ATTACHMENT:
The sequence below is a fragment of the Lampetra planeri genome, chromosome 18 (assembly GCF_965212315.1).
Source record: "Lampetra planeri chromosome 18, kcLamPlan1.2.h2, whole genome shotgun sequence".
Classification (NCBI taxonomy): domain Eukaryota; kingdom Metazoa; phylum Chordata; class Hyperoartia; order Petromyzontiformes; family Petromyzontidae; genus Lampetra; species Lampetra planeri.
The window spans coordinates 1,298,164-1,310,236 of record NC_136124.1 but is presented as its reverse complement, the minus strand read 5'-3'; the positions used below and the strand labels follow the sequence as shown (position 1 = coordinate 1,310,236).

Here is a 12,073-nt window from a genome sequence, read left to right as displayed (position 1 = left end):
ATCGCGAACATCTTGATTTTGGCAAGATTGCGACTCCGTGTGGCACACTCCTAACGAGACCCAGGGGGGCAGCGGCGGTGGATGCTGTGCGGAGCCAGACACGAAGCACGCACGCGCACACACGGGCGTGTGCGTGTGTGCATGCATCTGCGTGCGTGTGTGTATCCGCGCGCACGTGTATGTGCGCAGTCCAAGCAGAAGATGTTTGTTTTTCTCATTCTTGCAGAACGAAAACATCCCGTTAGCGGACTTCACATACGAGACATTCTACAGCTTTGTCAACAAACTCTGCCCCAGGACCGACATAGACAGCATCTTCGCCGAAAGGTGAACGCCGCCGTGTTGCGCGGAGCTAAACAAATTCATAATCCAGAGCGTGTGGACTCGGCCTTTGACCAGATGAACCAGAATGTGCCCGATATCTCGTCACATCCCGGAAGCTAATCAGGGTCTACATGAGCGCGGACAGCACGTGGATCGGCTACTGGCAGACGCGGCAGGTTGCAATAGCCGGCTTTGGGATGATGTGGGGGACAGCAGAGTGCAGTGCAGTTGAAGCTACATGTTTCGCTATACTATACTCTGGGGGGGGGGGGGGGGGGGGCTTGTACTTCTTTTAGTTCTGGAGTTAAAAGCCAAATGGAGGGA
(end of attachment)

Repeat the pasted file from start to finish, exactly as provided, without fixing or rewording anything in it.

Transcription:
The sequence below is a fragment of the Lampetra planeri genome, chromosome 18 (assembly GCF_965212315.1).
Source record: "Lampetra planeri chromosome 18, kcLamPlan1.2.h2, whole genome shotgun sequence".
Classification (NCBI taxonomy): domain Eukaryota; kingdom Metazoa; phylum Chordata; class Hyperoartia; order Petromyzontiformes; family Petromyzontidae; genus Lampetra; species Lampetra planeri.
The window spans coordinates 1,298,164-1,310,236 of record NC_136124.1 but is presented as its reverse complement, the minus strand read 5'-3'; the positions used below and the strand labels follow the sequence as shown (position 1 = coordinate 1,310,236).

Here is a 12,073-nt window from a genome sequence, read left to right as displayed (position 1 = left end):
ATCGCGAACATCTTGATTTTGGCAAGATTGCGACTCCGTGTGGCACACTCCTAACGAGACCCAGGGGGGCAGCGGCGGTGGATGCTGTGCGGAGCCAGACACGAAGCACGCACGCGCACACACGGGCGTGTGCGTGTGTGCATGCATCTGCGTGCGTGTGTGTATCCGCGCGCACGTGTATGTGCGCAGTCCAAGCAGAAGATGTTTGTTTTTCTCATTCTTGCAGAACGAAAACATCCCGTTAGCGGACTTCACATACGAGACATTCTACAGCTTTGTCAACAAACTCTGCCCCAGGACCGACATAGACAGCATCTTCGCCGAAAGGTGAACGCCGCCGTGTTGCGCGGAGCTAAACAAATTCATAATCCAGAGCGTGTGGACTCGGCCTTTGACCAGATGAACCAGAATGTGCCCGATATCTCGTCACATCCCGGAAGCTAATCAGGGTCTACATGAGCGCGGACAGCACGTGGATCGGCTACTGGCAGACGCGGCAGGTTGCAATAGCCGGCTTTGGGATGATGTGGGGGACAGCAGAGTGCAGTGCAGTTGAAGCTACATGTTTCGCTATACTATACTCTGGGGGGGGGGGGGGGGGGGGCTTGTACTTCTTTTAGTTCTGGAGTTAAAAGCCAAATGGAGGGA